Photographer Mick Rock provided a whole bunch of his magnificent period pictures for an agreed fee, enabling some truly wonderful montage sequences, which brought the ‘making of’ Transformer to life when intercut with Lou and engineer Ken Scott listening to all of the original album parts. It seemed at that particular juncture that the film was on a win-win footing. But on the first day of interview filming in New York, Lou brought along the writer Timothy Greenfield-Sanders for moral support, and suggested that he be included in the film, which he was. There was a tension in the air at this point and Lou was quick to point out that Timothy was “an award winner.” Bob Smeaton quickly responded, “I’ve got two Grammy’s. One for The Beatles Anthology and one for Jimi Hendrix Live At Fillmore East.” This “impressed Lou,” alleged Bob.  A further day of interviewing took place as a result of this newly found mutual respect, during which time Lou recalled how people threw their handkerchiefs at The Beatles and their knickers at Tom Jones, “Whereas with me they threw syringes and joints”. This quote made it into the final cut, as did Lou’s concluding phrase, “Bob. It’s been a pure pleasure!”

Additional archive footage from the 1980’s was added to the documentary, and in late May 2001 Lou Reed was sent an ‘approval copy’ to assess. We waited several days without a response.  On May 30th 2001 I was alone in the production office at lunchtime when the production company telephone rang. A New York accent asked if this was “The Classic Albums people?” I was convinced that this was my friend John Brett, who can do a mean New York accent. “Is that you John?” I said. “Do I sound like a John?” said the voice at the other end. “This is Lou Reed. To whom do I have the pleasure?” I quickly explained that I was the Archive Producer. When Lou asked about the lack of archive in the rough cut, I explained about the ludicrous costs, and then cheekily recalled how he had often kicked over cameras when crews had filmed him back in 1973. “You’ve got a Noo Yawk attitude, old boy!” he said. I told him I’d never been there. He laughed dryly and quietly said, “Take a compliment, why don’t you?” adding, “D’you like your employers?” “No”, I replied, “Me neither”, he said. “So that makes two of us. See. I told you you’d got a New York attitude.” He laughed huskily and seemed genuinely amused at my insouciance. He told me he would be reporting to the “executives” later that day, “Or perhaps they could do me the courtesy?” he concluded.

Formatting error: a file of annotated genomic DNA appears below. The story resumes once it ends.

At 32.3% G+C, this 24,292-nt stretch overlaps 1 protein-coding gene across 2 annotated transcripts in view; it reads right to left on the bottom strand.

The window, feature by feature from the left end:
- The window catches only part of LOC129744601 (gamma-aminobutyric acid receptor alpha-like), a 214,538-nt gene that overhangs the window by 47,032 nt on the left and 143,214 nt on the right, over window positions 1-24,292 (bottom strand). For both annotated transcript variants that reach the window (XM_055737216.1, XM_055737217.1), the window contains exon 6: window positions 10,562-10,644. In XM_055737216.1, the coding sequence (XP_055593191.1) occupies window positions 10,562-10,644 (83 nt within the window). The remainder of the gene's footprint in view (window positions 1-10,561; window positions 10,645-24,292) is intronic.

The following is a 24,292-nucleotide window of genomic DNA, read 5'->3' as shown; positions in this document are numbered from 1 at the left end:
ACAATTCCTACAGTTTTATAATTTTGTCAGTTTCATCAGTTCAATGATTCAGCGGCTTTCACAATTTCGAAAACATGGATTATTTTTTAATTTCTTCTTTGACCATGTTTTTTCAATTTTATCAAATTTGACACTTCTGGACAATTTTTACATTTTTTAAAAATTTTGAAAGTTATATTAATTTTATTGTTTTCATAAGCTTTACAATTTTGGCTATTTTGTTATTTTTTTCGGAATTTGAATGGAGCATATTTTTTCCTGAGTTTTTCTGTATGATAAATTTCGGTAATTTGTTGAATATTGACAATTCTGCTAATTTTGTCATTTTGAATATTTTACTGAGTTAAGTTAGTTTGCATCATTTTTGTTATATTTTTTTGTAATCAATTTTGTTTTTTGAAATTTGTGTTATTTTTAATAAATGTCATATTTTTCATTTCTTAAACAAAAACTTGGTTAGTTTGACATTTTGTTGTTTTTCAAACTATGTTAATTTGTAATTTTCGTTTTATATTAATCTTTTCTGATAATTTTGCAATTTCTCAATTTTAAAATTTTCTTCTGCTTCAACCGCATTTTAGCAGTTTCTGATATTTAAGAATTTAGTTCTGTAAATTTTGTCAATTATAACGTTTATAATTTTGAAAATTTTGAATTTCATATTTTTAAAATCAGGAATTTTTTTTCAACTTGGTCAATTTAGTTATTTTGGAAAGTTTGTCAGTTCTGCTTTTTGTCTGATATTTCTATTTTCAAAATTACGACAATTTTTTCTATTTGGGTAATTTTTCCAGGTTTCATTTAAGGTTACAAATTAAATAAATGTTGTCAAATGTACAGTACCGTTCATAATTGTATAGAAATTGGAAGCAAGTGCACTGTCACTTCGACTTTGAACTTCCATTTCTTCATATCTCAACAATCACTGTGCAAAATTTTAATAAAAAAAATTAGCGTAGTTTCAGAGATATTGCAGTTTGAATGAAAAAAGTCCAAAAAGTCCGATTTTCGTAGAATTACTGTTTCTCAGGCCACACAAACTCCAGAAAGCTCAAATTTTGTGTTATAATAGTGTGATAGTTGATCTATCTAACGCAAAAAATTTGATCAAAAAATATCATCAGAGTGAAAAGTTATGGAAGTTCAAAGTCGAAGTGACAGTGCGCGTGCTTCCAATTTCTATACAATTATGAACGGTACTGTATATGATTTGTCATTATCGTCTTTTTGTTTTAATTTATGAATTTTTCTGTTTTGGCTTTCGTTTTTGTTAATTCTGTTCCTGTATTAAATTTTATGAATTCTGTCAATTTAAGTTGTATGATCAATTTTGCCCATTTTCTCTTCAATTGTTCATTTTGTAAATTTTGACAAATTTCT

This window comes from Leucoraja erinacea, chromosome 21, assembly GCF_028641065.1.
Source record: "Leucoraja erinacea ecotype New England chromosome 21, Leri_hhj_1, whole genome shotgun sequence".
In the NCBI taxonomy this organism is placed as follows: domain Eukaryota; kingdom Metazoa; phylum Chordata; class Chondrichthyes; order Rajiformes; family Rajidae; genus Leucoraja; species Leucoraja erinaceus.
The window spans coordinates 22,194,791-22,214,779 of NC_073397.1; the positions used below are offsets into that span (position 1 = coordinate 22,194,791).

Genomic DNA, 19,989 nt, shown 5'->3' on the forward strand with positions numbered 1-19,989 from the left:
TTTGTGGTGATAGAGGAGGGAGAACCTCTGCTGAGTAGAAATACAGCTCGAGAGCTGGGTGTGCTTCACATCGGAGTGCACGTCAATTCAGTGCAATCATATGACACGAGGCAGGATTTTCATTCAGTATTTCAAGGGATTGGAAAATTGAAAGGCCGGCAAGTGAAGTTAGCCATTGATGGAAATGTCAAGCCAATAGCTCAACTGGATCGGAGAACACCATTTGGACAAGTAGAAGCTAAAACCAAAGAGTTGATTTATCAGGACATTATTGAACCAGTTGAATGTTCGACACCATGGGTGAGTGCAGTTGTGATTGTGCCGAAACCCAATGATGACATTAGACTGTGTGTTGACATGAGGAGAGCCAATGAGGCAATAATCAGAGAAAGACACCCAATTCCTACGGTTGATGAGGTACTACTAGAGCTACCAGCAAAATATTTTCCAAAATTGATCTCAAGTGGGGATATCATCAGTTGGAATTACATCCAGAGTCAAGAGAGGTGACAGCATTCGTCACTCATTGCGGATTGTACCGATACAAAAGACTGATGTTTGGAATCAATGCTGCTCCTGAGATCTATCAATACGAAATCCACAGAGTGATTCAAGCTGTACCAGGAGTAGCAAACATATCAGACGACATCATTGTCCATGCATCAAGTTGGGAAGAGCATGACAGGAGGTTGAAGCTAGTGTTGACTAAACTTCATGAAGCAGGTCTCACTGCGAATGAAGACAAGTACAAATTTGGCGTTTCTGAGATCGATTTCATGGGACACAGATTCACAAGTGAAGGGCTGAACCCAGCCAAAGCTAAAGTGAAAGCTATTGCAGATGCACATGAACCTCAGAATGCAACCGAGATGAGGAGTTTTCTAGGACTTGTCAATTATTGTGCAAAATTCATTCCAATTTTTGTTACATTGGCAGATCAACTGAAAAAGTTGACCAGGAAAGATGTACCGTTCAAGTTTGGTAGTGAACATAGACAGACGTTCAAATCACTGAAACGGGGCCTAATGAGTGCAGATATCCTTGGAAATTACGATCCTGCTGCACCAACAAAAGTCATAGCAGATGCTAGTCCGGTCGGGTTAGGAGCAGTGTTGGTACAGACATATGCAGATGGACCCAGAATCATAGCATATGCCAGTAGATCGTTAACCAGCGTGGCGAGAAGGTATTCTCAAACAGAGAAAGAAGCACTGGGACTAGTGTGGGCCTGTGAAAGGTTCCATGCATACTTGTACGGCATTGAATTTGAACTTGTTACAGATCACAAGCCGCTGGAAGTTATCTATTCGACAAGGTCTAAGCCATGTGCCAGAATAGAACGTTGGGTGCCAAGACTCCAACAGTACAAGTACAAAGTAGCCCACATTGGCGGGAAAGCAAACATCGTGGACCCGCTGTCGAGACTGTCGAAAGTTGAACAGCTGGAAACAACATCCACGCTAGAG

The following day at the same time, 1pm sharp, Lou phoned the production offices once again and asked for “Henry.” Luckily I had picked up the phone. We chatted some more and laughed a lot. Lou was a little unhappy that the film crew had under lit his face, making him look like a cross between Boris Karloff’s Frankenstein and Vincent Price’s Dr Phibes (my description not his). He was also concerned about the sequence featuring a transvestite putting on makeup. “In the song “Make Up” somebody filmed a rather tepid and plain drag putting on makeup. Why not be the sports that you are and use someone beautiful? After all, the female on the back of Transformer really is a man, or didn’t you guys know? So let’s have a little glamor, eh! Tell that to Bob, old bean.” I wrote everything down and handed the notes to the director. The drag sequence was removed and replaced with a newly shot sequence. More of Lou’s “devastating wit” was included, and Lou’s magnificent craggy face remained as it was. Lou later wrote in to say, “I am impressed by how good and interesting the show is!” The film went on to receive worldwide praise, transmitting globally with DVD availability, too.

Some three years later I was producing the Fremantle documentary Punk Attittude and wanted to use some Lou Reed performances. In this instance I was meant to ask Lou Reed’s manager. But instead I wrote directly to Lou reminding him of the two conversations we had had in May 2001. Expecting no reply, he wrote back with, “Henry. How could I forget you old boy? Consider it done. Send me the license deal and I’ll write ‘Waiver. No fee applicable’.” Some weeks later, true to his word, the agreement was returned as promised. I kept these emails and my notes of the conversations we had had all those years ago tucked away in my DVD of Classic Albums’ Transformer.

I think Lou was really decent. He had a great dead pan sense of humor and he’d shared some of that with one of the production team when he didn’t have to. “How about that?” as he often said, how about that indeed!

The “Perfect Day” sequence from the Classic Albums: Transformer includes an interview with co-producer Mick Ronson which was an outtake from the BBC TV series Dancing In The Streets, a history of Rock Music from 1996. This was the last interview that Mick Ronson ever gave to camera and it was filmed inside the former Hammersmith Odeon, the venue where David Bowie (and Ronno) had done the final Ziggy Stardust performance in 1973.  Aware of the fact that it was Ronson’s final interview, and quite clearly touched by the beauty of the raw track separation, Lou was close to tears (this appears at the 43 minute mark of the documentary). Avoiding being mawkish, director Bob Smeaton trimmed that particular moment. But you can still see how affected Lou was. It is a window into the soul of the great man, and the finest sequence in a documentary that deserved to win a Grammy.

Producer/researcher Henry Scott-Irvine is the author of Procol Harum: The Ghosts Of A Whiter Shade of Pale published by Omnibus Press in the UK, America, and Canada.

“Walk On The Wild Side” - Paris, 1973.